Of course, since this category is limited to five nominees, at least three of the Best Picture candidates were doomed to be snubbed here. In fact, the voters snubbed four of the Best Picture-nominated directors: Clint Eastwood ("American Sniper"), Ava DuVernay ("Selma"), James Marsh ("The Theory of Everything") and Damian Chazelle ("Whiplash"). "Foxcatcher" director Bennett Miller (an Oscar favorite since the days of "Capote" and "Moneyball") grabbed the nomination that seemingly belonged to Chazelle, even though Miller's movie didn't even score a Best Picture nomination. Meanwhile, the surprising lack of love for "Gone Girl" extended to this category; tough luck, David Fincher. Similarly, with "Into the Woods" and "Unbroken" out of the running for the top prize, Rob Marshall and Angelina Jolie didn't earn directing nominations either.
The most shocking snub here is that of "Selma" star David Oyelowo, whose performance as Martin Luther King seemed to be the one thing about the movie that no one could fault. Instead, Bradley Cooper, considered something of a longshot for "American Sniper," managed to hit the target. (Then again, Cooper is also a producer of "American Sniper," and the actors among the Academy voters like it when fellow actors create their own opportunities.) Left out were longer shots Jake Gyllenhaal of "Nightcrawler" and Ralph Fiennes of "The Grand Budapest Hotel."
The big surprise here -- and it's a happy one -- is the inclusion of Marion Cotillard for "Two Days, One Night." After all, it's a foreign language performance in a film that barely played in American theaters, and while it had won numerous critics' awards, it was considered too low-profile to be on Oscar's radar. Guess not.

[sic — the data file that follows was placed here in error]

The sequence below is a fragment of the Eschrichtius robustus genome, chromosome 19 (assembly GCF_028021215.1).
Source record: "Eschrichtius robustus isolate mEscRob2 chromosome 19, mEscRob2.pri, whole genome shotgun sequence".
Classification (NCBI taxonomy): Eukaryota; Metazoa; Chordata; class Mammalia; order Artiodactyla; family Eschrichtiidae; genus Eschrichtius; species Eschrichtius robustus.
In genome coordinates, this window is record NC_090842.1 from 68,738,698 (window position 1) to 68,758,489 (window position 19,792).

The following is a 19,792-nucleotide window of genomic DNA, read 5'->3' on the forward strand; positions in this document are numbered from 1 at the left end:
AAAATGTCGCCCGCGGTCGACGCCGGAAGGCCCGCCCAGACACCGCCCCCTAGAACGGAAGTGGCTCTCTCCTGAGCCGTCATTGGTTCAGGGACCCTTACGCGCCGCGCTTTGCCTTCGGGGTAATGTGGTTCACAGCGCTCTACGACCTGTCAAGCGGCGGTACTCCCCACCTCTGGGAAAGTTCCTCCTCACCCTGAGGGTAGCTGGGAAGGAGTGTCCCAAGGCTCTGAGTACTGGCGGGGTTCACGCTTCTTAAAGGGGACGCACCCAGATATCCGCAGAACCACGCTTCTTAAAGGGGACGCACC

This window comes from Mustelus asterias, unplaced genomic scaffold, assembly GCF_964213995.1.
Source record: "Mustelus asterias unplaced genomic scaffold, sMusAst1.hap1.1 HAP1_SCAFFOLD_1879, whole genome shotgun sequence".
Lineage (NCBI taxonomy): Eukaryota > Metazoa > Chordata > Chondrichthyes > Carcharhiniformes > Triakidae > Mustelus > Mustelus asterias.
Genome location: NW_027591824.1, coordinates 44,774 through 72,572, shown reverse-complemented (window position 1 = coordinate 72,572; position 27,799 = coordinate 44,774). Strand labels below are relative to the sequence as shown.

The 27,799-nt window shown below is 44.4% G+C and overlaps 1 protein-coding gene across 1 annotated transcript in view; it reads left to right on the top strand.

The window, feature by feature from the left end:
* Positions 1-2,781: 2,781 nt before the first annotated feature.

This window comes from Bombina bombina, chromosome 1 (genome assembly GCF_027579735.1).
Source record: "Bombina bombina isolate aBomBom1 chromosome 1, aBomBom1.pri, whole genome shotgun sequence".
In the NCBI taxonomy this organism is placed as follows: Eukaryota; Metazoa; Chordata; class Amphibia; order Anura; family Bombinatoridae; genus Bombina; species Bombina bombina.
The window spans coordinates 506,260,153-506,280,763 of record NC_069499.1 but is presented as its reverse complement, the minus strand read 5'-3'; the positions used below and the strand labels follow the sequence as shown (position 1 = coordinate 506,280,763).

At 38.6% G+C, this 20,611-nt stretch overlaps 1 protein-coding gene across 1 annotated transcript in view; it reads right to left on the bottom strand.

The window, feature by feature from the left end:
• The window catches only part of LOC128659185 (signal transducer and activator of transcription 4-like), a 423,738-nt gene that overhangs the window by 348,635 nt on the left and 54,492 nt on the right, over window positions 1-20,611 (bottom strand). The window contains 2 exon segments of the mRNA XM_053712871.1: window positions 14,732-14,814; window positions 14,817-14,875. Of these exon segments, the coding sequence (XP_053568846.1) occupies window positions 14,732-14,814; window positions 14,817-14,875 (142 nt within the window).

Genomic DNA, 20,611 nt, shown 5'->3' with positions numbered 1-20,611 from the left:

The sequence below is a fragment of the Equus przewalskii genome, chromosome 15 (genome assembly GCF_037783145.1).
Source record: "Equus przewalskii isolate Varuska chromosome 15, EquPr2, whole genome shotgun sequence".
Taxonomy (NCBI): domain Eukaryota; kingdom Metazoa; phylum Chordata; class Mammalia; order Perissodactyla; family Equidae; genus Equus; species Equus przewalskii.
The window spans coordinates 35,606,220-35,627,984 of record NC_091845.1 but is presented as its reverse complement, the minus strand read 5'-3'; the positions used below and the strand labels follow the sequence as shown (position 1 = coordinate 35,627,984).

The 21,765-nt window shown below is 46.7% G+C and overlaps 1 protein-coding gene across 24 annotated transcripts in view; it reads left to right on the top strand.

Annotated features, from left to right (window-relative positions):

Then again, Cotillard's inclusion meant no nomination for Jennifer Aniston, widely assumed to be a strong candidate for her atypically dramatic turn in "Cake." (After all, it was the same kind of performance that earned Steve Carell a nomination for "Foxcatcher.") Also unexpectedly ignored was Amy Adams, who just picked up a Golden Globe on Sunday for "Big Eyes." And of course, Hilary Swank ("The Homesman") and Emily Blunt ("Into the Woods"), both longshots, were left out. Rosamund Pike's nomination wasn't a surprise, but what was surprising was that hers was the only nomination "Gone Girl" received.
Best Supporting Actor
This was the most predictable category in this year's Oscar race. There were really only six viable contenders for the five slots, and as expected, the one left without a chair when the music stopped was Christoph Waltz of "Big Eyes."
Best Supporting Actress